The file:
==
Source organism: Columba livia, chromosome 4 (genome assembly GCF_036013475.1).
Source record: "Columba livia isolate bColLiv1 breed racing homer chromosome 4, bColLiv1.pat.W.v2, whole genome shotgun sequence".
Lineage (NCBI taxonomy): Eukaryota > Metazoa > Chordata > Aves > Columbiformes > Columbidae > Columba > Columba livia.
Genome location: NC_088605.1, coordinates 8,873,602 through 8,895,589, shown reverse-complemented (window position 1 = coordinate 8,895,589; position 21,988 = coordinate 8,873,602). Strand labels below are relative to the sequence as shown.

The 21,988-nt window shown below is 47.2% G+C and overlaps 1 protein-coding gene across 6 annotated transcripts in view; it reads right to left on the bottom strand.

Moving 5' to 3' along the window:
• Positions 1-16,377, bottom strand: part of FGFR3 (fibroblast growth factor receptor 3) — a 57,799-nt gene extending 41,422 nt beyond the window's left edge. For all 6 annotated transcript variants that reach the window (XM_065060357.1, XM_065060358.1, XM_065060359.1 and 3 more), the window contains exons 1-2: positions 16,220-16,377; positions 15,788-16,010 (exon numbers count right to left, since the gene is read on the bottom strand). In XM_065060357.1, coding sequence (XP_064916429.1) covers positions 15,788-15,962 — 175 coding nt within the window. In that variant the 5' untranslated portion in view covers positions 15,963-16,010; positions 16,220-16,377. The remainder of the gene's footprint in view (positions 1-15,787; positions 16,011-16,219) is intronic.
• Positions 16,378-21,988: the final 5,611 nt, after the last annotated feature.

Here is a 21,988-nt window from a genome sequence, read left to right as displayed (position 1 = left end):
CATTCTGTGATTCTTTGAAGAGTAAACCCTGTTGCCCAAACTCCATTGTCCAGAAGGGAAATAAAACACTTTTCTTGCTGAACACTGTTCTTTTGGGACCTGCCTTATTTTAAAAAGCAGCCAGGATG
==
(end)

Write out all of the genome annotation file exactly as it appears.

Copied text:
Source organism: Columba livia, chromosome 4 (genome assembly GCF_036013475.1).
Source record: "Columba livia isolate bColLiv1 breed racing homer chromosome 4, bColLiv1.pat.W.v2, whole genome shotgun sequence".
Lineage (NCBI taxonomy): Eukaryota > Metazoa > Chordata > Aves > Columbiformes > Columbidae > Columba > Columba livia.
Genome location: NC_088605.1, coordinates 8,873,602 through 8,895,589, shown reverse-complemented (window position 1 = coordinate 8,895,589; position 21,988 = coordinate 8,873,602). Strand labels below are relative to the sequence as shown.

The 21,988-nt window shown below is 47.2% G+C and overlaps 1 protein-coding gene across 6 annotated transcripts in view; it reads right to left on the bottom strand.

Moving 5' to 3' along the window:
• Positions 1-16,377, bottom strand: part of FGFR3 (fibroblast growth factor receptor 3) — a 57,799-nt gene extending 41,422 nt beyond the window's left edge. For all 6 annotated transcript variants that reach the window (XM_065060357.1, XM_065060358.1, XM_065060359.1 and 3 more), the window contains exons 1-2: positions 16,220-16,377; positions 15,788-16,010 (exon numbers count right to left, since the gene is read on the bottom strand). In XM_065060357.1, coding sequence (XP_064916429.1) covers positions 15,788-15,962 — 175 coding nt within the window. In that variant the 5' untranslated portion in view covers positions 15,963-16,010; positions 16,220-16,377. The remainder of the gene's footprint in view (positions 1-15,787; positions 16,011-16,219) is intronic.
• Positions 16,378-21,988: the final 5,611 nt, after the last annotated feature.

Here is a 21,988-nt window from a genome sequence, read left to right as displayed (position 1 = left end):
CATTCTGTGATTCTTTGAAGAGTAAACCCTGTTGCCCAAACTCCATTGTCCAGAAGGGAAATAAAACACTTTTCTTGCTGAACACTGTTCTTTTGGGACCTGCCTTATTTTAAAAAGCAGCCAGGATG